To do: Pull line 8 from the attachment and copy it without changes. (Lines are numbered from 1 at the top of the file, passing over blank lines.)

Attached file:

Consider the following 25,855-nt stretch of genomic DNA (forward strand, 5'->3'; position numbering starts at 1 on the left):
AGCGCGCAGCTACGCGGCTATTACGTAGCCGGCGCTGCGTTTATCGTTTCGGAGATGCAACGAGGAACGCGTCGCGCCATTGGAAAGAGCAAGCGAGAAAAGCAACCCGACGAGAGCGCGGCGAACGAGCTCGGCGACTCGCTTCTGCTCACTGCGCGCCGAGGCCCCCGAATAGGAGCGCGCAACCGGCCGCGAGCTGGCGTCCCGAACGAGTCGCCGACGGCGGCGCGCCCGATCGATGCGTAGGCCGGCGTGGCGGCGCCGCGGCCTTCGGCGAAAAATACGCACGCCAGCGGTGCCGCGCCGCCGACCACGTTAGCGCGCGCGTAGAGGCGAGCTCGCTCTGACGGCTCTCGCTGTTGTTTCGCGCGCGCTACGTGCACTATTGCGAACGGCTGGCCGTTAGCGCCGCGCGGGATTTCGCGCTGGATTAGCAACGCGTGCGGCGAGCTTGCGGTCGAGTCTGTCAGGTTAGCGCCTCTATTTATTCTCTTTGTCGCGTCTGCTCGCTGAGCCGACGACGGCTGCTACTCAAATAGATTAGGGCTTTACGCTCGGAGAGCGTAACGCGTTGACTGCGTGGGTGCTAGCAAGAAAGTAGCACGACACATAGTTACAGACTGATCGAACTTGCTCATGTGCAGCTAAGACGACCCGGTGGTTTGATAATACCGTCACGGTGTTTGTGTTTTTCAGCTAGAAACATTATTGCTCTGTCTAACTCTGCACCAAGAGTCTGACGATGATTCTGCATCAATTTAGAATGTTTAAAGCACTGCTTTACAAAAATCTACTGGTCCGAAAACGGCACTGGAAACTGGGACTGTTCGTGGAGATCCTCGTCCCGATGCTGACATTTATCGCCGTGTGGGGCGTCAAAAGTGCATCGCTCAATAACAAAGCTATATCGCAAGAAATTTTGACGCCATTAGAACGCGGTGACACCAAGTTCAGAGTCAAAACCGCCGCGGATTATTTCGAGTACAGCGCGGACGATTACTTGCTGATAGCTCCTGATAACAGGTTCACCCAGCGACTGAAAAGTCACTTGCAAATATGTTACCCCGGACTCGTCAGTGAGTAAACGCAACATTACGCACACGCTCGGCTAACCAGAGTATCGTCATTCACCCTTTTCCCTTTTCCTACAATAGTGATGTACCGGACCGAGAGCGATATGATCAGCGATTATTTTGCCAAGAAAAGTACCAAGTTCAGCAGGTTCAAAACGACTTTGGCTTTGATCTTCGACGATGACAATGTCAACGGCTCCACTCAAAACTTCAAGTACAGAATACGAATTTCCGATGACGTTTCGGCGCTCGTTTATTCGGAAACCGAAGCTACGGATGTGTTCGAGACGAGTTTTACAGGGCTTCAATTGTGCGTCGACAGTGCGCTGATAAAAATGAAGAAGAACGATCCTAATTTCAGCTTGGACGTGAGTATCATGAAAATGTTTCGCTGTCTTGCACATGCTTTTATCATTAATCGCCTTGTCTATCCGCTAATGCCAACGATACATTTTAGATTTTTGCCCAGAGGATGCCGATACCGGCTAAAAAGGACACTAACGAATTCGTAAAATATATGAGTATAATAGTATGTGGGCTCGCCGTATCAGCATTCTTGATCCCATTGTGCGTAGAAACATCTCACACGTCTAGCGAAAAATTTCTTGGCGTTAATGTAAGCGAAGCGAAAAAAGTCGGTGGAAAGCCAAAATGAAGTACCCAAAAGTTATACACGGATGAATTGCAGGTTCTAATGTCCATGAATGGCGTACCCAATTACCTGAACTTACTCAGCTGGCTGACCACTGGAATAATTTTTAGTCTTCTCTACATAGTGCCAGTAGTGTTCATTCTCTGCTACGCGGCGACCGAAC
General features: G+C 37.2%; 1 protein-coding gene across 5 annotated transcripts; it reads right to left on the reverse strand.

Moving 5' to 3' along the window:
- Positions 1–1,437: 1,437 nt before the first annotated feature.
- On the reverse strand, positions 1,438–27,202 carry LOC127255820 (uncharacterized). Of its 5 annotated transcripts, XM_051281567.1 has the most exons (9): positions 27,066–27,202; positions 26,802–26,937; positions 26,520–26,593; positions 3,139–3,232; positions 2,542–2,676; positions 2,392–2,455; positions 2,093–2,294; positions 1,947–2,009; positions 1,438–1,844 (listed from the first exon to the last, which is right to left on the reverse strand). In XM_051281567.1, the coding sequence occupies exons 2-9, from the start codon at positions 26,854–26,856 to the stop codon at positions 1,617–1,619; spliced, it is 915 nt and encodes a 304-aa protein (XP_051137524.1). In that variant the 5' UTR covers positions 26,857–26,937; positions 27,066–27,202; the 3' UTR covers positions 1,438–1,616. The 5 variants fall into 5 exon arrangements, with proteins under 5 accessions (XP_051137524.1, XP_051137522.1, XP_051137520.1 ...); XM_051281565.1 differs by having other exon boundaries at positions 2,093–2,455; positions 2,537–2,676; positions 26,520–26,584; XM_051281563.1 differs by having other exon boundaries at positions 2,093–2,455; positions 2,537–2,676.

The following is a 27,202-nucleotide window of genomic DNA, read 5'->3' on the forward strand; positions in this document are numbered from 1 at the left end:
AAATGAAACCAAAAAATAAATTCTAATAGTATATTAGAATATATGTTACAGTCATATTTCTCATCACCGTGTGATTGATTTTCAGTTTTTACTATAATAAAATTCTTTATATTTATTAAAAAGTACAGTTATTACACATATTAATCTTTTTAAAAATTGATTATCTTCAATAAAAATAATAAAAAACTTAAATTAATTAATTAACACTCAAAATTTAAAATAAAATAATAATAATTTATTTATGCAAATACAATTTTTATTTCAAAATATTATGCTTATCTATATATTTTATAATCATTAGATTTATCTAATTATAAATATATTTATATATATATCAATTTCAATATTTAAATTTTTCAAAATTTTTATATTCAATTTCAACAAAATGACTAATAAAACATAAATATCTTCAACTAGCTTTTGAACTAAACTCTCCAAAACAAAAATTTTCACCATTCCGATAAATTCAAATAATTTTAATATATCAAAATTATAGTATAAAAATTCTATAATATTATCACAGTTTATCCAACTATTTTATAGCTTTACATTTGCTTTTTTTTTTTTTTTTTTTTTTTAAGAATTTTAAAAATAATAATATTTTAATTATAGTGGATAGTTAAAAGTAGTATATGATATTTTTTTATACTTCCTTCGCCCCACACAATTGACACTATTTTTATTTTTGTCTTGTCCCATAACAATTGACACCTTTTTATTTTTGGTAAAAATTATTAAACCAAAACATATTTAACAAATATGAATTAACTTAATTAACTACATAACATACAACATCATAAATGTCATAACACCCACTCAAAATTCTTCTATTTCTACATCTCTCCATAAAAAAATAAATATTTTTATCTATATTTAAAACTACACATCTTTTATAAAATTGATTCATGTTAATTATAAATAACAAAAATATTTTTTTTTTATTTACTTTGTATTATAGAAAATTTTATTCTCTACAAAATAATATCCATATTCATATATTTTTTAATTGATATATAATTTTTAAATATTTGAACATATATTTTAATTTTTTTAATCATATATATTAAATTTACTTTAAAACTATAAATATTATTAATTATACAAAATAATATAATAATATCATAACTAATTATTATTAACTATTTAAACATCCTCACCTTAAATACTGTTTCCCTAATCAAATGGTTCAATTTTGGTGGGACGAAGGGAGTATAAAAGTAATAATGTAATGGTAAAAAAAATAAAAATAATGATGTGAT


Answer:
AAATGAAACCAAAAAATAAATTCTAATAGTATATTAGAATATATGTTACAGTCATATTTCTCATCACCGTGTGATTGATTTTCAGTTTTTACTATAATAAAATTCTTTATATTTATTAAAAAGTACAGTTATTACACATATTAATCTTTTTAAAAATTGATTATCTTCAATAAAAATAATAAAAAACTTAAATTAATTAATTAACACTCAAAATTTAAAATAAAATAATAATAATTTATTTATGCAAATACAATTTTTATTTCAAAATATTATGCTTATCTATATATTTTATAATCATTAGATTTATCTAATTATAAATATATTTATATATATATCAATTTCAATATTTAAATTTTTCAAAATTTTTATATTCAATTTCAACAAAATGACTAATAAAACATAAATATCTTCAACTAGCTTTTGAACTAAACTCTCCAAAACAAAAATTTTCACCATTCCGATAAATTCAAATAATTTTAATATATCAAAATTATAGTATAAAAATTCTATAATATTATCACAGTTTATCCAACTATTTTATAGCTTTACATTTGCTTTTTTTTTTTTTTTTTTTTTTTAAGAATTTTAAAAATAATAATATTTTAATTATAGTGGATAGTTAAAAGTAGTATATGATATTTTTTTATACTTCCTTCGCCCCACACAATTGACACTATTTTTATTTTTGTCTTGTCCCATAACAATTGACACCTTTTTATTTTTGGTAAAAATTATTAAACCAAAACATATTTAACAAATATGAATTAACTTAATTAACTACATAACATACAACATCATAAATGTCATAACACCCACTCAAAATTCTTCTATTTCTACATCTCTCCATAAAAAAATAAATATTTTTATCTATATTTAAAACTACACATCTTTTATAAAATTGATTCATGTTAATTATAAATAACAAAAATATTTTTTTTTTATTTACTTTGTATTATAGAAAATTTTATTCTCTACAAAATAATATCCATATTCATATATTTTTTAATTGATATATAATTTTTAAATATTTGAACATATATTTTAATTTTTTTAATCATATATATTAAATTTACTTTAAAACTATAAATATTATTAATTATACAAAATAATATAATAATATCATAACTAATTATTATTAACTATTTAAACATCCTCACCTTAAATACTGTTTCCCTAATCAAATGGTTCAATTTTGGTGGGACGAAGGGAGTATAAAAGTAATAATGTAATGGTAAAAAAAATAAAAATAATGATGTGAT